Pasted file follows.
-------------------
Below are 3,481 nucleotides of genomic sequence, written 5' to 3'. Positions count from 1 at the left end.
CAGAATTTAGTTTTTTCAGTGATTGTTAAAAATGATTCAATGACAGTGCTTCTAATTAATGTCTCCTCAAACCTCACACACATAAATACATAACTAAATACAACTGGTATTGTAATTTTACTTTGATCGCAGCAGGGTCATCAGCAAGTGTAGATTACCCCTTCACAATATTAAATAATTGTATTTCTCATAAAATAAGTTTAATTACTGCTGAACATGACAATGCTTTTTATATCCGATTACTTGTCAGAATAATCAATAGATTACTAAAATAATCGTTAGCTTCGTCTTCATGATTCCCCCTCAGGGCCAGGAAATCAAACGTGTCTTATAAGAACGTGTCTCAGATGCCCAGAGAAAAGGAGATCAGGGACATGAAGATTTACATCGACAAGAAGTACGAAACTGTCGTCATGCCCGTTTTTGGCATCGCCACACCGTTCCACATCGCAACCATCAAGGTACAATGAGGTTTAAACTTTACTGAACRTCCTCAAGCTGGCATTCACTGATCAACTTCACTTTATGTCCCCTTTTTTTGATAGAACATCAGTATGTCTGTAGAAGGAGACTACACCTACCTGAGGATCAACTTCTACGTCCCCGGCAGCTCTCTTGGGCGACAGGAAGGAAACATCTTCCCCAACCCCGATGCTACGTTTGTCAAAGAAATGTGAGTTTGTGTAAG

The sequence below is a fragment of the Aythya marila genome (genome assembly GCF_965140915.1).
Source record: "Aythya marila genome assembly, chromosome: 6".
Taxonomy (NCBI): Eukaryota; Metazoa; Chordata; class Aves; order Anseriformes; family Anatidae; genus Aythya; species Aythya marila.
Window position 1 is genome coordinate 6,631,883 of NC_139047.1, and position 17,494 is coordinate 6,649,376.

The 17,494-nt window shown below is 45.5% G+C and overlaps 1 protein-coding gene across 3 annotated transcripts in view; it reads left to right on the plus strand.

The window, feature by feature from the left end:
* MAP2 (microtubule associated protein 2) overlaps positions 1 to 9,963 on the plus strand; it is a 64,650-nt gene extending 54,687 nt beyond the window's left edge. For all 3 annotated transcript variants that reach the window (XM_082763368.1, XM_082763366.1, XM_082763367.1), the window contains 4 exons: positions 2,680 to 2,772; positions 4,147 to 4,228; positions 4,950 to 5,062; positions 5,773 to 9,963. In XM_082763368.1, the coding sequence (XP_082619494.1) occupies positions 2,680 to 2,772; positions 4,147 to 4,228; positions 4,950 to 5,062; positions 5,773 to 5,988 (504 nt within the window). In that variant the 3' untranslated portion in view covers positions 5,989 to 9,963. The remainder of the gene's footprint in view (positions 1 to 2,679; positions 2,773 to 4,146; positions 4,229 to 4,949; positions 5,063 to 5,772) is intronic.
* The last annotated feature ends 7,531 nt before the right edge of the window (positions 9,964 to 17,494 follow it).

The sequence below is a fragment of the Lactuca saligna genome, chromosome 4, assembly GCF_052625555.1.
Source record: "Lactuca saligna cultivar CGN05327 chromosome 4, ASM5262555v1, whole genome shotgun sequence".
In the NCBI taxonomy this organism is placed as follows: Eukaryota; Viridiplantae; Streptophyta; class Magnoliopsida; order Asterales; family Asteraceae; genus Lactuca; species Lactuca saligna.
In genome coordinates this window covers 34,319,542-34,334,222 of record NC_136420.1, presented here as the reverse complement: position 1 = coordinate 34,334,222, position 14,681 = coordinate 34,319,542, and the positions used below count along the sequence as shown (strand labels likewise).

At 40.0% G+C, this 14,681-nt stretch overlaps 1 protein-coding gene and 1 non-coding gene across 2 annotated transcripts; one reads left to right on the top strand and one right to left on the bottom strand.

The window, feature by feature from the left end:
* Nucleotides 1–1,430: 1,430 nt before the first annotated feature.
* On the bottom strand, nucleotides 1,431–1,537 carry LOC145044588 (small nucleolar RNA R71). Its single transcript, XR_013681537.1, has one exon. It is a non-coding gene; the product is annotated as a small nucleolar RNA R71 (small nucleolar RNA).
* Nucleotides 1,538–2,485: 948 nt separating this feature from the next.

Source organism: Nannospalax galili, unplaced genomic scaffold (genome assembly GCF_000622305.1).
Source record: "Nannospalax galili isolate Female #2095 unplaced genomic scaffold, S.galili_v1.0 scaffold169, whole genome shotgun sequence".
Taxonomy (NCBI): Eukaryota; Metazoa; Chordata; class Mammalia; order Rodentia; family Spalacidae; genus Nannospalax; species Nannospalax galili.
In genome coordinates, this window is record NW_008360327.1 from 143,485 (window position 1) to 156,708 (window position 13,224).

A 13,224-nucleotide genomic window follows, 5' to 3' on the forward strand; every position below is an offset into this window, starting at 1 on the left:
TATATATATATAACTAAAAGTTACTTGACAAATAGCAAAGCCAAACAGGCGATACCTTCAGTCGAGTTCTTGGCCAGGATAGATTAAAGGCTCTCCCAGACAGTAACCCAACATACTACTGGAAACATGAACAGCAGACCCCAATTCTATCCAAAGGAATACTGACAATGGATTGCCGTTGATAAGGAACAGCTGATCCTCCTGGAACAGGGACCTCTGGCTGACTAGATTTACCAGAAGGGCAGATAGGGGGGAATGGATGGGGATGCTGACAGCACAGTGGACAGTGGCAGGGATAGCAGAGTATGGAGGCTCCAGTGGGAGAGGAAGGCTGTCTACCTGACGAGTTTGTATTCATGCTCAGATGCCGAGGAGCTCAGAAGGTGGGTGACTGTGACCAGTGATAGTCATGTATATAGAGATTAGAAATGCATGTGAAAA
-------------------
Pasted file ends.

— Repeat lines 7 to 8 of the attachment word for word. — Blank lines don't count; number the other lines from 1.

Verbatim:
The 17,494-nt window shown below is 45.5% G+C and overlaps 1 protein-coding gene across 3 annotated transcripts in view; it reads left to right on the plus strand.

The window, feature by feature from the left end: